A study released in the December 2021 issue of Health Affairs examined the correlation between hospital/health system ownership of physician practices and physician compensation. While a number of studies have analyzed the “rapidly growing trend” of vertical integration from the hospital/health system perspective, this is the first study to evaluate vertical integration from the physician practice perspective.1 The researchers found that those physicians whose practices were acquired by a hospital or health system received slightly less compensation under hospital ownership, with some differences among specialties; further, hospital-owned physician practices were “associated with larger reductions in physician income in more competitive hospital markets and in nonprofit hospitals.”2 This Health Capital Topics article will discuss the study’s findings and potential implications.
Vertical integration may be defined as “[t]he combination in one firm of two or more stages of production normally operated by separate firms.”3 Firms engage in vertical integration transactions in pursuit of certain benefits typically associated with this form of organization, including:
The development of economies of scale,4
i.e., the ability of large firms to produce large quantities of a good at a reduced cost per unit;5
The development of economies of scope,6
i.e., the ability of large firms to produce a variety of goods more cheaply than producing those goods separately;7
Vertically integrated firms with centralized management structures can, if strategically constructed and implemented, create superior production efficiencies relative to more fragmented business structures and markets.8
In the U.S. healthcare industry, vertical integration describes the “integration of providers at different points along the continuum of care, such as a hospital partnering with a skilled nursing facility (SNF) or a physician group,”9 which organizational model can provide additional benefits to healthcare delivery organizations, as well as, to the communities they serve. The latest iteration in the push toward value-based reimbursement (VBR), which commenced in 2010 with the passage of the Patient Protection and Affordable Care Act (ACA), has driven the pursuit of closer relationships between hospitals and physicians through strategies such as vertical integration. In fact, from 2010 to 2018, hospital/health system ownership of physician practices increased 89.2%, from 24.1% of physician practices owned by a hospital/health system in 2010 to 45.6% by 2018.10 While research has found that hospitals profit from vertical integration (an approximately 19% increase in revenue), “little is known about the degree to which the income of physicians whose practices have been acquired has been affected.”11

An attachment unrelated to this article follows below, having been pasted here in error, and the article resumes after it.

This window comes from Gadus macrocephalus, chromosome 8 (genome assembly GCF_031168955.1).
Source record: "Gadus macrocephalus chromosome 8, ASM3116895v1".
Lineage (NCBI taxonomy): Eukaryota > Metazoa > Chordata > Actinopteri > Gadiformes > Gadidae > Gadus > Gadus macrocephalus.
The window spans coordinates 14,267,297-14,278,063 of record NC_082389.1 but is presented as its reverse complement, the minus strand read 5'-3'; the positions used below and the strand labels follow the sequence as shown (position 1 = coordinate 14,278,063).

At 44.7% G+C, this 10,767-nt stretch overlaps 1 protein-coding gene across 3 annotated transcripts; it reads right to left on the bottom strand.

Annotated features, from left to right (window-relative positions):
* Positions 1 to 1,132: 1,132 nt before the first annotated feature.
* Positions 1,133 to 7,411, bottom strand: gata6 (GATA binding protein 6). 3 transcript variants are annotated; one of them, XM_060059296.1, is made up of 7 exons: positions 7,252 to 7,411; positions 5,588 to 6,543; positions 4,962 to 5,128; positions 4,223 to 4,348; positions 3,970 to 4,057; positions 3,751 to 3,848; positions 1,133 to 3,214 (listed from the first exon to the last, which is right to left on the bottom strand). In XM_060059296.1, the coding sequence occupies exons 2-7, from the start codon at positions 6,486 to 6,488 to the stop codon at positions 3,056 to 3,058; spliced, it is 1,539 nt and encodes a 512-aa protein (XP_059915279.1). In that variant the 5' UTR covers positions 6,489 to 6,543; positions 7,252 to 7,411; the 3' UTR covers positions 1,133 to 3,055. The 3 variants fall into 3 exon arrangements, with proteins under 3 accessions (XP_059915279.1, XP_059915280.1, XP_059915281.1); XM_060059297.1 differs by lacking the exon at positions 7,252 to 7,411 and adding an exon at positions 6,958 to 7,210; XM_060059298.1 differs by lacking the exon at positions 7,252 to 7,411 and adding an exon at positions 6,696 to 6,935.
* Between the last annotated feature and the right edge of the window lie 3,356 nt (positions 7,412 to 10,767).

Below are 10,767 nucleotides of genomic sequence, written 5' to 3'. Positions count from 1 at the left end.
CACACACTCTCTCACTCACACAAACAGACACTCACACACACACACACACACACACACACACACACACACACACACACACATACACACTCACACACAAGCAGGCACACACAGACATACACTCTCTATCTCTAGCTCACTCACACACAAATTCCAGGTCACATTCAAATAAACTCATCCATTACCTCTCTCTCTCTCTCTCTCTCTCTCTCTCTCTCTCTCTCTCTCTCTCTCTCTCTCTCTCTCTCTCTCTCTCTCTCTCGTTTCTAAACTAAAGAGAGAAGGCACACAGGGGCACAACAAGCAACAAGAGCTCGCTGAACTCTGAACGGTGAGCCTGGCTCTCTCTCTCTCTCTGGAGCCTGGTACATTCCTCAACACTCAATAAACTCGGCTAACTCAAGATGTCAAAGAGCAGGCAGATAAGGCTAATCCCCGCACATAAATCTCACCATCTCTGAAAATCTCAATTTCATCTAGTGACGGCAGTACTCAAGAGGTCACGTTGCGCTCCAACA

In analyzing physician compensation and physician practice ownership, the Health Affairs researchers examined data for 41,648 physicians (48.3% of whom were in independent practices and 51.7% of whom were in hospital-acquired practices), during the study period of 2014 through 2018.12 Physician compensation data was obtained from the Career Navigator Survey conducted by Doximity, “an online social network for physicians…that includes more than 70 percent of US physicians.”13 This data was then compared to information on practice ownership data during the period of 2010 to 2018 from the SK&A Office-Based Physicians Database administered by IQVIA, “a commercial database of health care providers, which provides a nearly complete sampling frame of US office based physicians,” i.e., over 95% of office-based physicians.14 This compensation and ownership data was then matched up at the physician level and analyzed from a myriad of angles. First, the researchers examined the association between vertical integration and physician compensation among overarching physician specialty types – primary care, nonsurgical specialists, and surgical specialists.15 Second, the researchers analyzed whether this association varied by the tax status of the hospital – for-profit or non-profit. Third, the association was examined by the competitiveness of the market in which the hospital operated (at the county level) – concentrated or competitive.16